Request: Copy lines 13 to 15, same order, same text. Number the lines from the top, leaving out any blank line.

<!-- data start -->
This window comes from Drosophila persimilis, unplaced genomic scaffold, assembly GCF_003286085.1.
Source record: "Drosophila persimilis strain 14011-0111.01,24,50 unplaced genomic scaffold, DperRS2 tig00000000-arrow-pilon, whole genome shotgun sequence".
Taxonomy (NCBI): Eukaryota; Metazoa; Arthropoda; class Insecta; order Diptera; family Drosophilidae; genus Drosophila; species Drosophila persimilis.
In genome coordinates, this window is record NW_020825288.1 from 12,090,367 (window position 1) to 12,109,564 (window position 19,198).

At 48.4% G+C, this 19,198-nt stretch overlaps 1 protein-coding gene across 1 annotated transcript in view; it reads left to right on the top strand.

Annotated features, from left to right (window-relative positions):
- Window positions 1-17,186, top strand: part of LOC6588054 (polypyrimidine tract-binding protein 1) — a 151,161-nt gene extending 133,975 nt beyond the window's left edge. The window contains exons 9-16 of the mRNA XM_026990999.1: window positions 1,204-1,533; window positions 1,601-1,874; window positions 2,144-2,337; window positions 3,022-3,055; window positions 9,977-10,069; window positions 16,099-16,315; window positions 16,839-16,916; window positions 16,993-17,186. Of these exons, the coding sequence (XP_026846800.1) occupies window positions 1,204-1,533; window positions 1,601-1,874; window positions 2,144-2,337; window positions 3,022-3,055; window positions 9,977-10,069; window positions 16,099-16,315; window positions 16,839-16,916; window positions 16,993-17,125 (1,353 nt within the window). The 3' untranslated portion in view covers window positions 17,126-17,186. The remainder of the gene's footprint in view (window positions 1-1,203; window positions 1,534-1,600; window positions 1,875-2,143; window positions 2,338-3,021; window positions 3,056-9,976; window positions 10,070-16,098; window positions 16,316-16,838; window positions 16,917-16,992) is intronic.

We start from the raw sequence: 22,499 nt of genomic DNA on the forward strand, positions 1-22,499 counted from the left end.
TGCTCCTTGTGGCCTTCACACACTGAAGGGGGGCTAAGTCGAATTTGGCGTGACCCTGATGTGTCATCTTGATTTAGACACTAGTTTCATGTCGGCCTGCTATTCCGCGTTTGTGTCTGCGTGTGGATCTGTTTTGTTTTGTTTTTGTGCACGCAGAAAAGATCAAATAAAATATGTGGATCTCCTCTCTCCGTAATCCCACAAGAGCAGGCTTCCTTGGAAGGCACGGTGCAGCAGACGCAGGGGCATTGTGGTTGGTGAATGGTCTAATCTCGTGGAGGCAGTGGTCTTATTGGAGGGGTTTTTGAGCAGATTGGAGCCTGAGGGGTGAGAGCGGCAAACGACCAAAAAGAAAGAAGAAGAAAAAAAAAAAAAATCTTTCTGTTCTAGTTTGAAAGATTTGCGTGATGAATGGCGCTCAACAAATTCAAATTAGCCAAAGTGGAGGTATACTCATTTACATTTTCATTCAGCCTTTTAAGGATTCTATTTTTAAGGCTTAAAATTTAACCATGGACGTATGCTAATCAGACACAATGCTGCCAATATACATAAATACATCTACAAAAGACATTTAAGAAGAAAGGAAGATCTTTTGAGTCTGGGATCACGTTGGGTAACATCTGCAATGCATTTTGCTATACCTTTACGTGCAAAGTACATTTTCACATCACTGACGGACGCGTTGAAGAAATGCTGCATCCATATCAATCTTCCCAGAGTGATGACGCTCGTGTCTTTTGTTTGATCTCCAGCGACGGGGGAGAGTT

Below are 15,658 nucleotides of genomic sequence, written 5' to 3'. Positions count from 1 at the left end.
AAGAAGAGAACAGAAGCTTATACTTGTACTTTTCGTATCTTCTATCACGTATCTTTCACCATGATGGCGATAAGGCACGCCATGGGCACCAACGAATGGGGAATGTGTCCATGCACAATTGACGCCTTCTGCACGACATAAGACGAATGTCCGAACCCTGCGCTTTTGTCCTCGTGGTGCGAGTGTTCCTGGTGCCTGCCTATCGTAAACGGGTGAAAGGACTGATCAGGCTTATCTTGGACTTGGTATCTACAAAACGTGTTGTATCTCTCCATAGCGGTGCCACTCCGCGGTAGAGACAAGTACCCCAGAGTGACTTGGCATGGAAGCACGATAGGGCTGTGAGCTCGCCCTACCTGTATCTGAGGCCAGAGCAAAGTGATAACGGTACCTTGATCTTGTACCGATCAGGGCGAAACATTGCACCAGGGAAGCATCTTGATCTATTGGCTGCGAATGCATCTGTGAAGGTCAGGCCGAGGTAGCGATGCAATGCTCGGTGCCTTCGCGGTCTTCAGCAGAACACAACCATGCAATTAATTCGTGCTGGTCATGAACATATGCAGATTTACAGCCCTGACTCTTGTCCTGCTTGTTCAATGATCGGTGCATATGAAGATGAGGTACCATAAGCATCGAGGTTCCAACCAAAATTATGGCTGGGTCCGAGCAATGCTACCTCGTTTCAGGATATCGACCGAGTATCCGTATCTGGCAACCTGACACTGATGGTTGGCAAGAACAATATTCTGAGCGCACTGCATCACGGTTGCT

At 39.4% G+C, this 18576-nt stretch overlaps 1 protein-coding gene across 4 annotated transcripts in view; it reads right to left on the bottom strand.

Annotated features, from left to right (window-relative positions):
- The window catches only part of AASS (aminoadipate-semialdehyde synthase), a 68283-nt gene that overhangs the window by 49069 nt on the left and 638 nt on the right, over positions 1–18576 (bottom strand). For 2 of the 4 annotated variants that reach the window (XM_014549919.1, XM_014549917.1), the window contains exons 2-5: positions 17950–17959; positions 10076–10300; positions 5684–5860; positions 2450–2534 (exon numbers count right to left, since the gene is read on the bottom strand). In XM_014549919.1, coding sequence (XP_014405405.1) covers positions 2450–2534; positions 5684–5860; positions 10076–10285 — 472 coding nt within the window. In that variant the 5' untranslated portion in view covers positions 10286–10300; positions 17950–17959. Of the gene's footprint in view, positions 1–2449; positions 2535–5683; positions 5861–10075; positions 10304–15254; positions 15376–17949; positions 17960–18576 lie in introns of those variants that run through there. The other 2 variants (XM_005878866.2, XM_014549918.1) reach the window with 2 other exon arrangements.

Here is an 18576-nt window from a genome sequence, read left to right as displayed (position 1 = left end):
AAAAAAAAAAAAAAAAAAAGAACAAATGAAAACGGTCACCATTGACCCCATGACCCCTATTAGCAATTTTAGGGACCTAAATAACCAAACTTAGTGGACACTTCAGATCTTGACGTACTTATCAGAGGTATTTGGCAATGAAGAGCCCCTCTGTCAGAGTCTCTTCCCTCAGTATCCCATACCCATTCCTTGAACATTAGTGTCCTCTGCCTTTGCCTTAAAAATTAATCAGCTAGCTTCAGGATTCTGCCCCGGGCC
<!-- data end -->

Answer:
Annotated features, from left to right (window-relative positions):
- The window catches only part of AASS (aminoadipate-semialdehyde synthase), a 68283-nt gene that overhangs the window by 49069 nt on the left and 638 nt on the right, over positions 1–18576 (bottom strand). For 2 of the 4 annotated variants that reach the window (XM_014549919.1, XM_014549917.1), the window contains exons 2-5: positions 17950–17959; positions 10076–10300; positions 5684–5860; positions 2450–2534 (exon numbers count right to left, since the gene is read on the bottom strand). In XM_014549919.1, coding sequence (XP_014405405.1) covers positions 2450–2534; positions 5684–5860; positions 10076–10285 — 472 coding nt within the window. In that variant the 5' untranslated portion in view covers positions 10286–10300; positions 17950–17959. Of the gene's footprint in view, positions 1–2449; positions 2535–5683; positions 5861–10075; positions 10304–15254; positions 15376–17949; positions 17960–18576 lie in introns of those variants that run through there. The other 2 variants (XM_005878866.2, XM_014549918.1) reach the window with 2 other exon arrangements.

Here is an 18576-nt window from a genome sequence, read left to right as displayed (position 1 = left end):